• FlourishAnyway profile image
      Author

      FlourishAnyway 10 months ago from USA

      spent - Often companies don't press noncompetes with low level employees in these situations. You might consider giving your reason for leaving as you filed a complaint with HR about being scared of your supervisor's inappropriate behavior, and it was summarily dismissed. Do this in writing when you turn in your notice. Keep a copy of your resignation letter obviously. Then file for unemployment. This could help you get unemployment while you look for another position.

    • profile image

      spent 10 months ago

      Thank you for that...I really needed to hear it today and thank you for all your advice. I have decided to hand in notice, and I hopefully have some other options as long as my non compete does not get in my way. If it does, I guess I take a year off somehow and do something else. I will try to be as strong as all of you have been :)

    • FlourishAnyway profile image
      Author

      FlourishAnyway 10 months ago from USA

      spent - Do not lose confidence in your abilities or let this situation impact your health or mental state. If you do, then your supervisor wins. Also know that job hopping is more common than you think these days and doesn't have quite the stigma it once did. Take what you've learned from this situation and start anew somewhere else. Don't allow one bad experience to destroy you. You're stronger than this. Many of us have had terrible bosses (or worked in terrible work groups) and we've made it out to the other side. You will too. I have confidence in you. HR is often the puppet or even enablers of management, although sometimes they are reasonable business people who counsel managers on their options and administer company policies within constraints of the law. HR should never be looked at as employee advocates, in my view. That is a lawyer or union's role. I wish you the best. Make it your mission to succeed regardless of this jerk and his flying monkeys. An internet hug to you, dear.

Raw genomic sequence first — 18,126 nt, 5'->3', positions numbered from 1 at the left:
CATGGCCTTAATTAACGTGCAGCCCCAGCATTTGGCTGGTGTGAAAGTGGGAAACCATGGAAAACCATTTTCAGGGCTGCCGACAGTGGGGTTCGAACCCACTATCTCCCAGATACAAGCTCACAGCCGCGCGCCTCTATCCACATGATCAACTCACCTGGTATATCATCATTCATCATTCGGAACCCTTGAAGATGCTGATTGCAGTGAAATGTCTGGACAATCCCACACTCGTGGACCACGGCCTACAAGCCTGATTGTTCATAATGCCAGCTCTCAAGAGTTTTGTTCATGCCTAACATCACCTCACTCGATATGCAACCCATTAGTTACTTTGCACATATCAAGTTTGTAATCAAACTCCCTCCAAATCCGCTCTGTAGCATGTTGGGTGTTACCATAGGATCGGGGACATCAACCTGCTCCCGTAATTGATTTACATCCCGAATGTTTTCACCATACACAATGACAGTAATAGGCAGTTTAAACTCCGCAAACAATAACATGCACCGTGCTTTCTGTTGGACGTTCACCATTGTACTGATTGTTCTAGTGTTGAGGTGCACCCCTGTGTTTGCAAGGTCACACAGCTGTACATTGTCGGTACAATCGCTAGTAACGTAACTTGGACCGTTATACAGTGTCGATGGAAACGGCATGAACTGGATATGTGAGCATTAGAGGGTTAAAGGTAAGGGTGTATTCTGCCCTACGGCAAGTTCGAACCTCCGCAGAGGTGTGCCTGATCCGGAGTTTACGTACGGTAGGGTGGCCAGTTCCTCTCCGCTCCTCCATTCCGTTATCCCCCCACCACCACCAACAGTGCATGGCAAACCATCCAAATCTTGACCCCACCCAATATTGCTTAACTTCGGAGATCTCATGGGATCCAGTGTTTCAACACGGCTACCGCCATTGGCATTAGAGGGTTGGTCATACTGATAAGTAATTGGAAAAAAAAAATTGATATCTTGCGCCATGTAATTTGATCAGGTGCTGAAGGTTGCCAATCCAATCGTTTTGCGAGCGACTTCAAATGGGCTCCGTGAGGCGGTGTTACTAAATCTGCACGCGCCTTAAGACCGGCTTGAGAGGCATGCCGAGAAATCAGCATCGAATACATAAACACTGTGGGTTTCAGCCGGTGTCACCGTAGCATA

• profile image

      spent 10 months ago

      Thank you very much for your advice. My contract states that if I want to leave before a certain period of time I will have to pay the expenses. As far as going up the ladder to complain, I am not sure it would help from the sounds of speaking to other people on my team. It seems that the company doesn't really care. I am now on PIP too, so I really wonder if they will take me seriously or think that I am complaining because I've been placed on PIP. When I expressed to HR that up until I was placed on PIP I had spoken to my manager often about my performance and been told I am fine, he simply said that my manger probably didn't have the feedback from other members that he needed. I feel HR was essentially making excuses for the manager. A similar thing happened to someone I know on a different team, with different HR reps in the same company, and when that person expressed concern too, it was dismissed. In that person's case, they were fired, so they had no expenses to incur, but I am afraid of sticking it out that long and then having to explain to another company why I was let go. Hopefully I can find a job elsewhere that will be better. As of right now, I have lost confidence in my abilities and my health and mental state are in the trashcan. This is only my second job after I finished my degree (I was at another place which was great for 3 years but it was contract based) and I don't want to seem like job hopper since I didn't stay long (the only reason I stuck it out this far). I am now afraid to trust another company, it seems such a risk. I do wonder if I have been naive in thinking that HR is there in part to help employees, when it seems more like they are there to serve the company.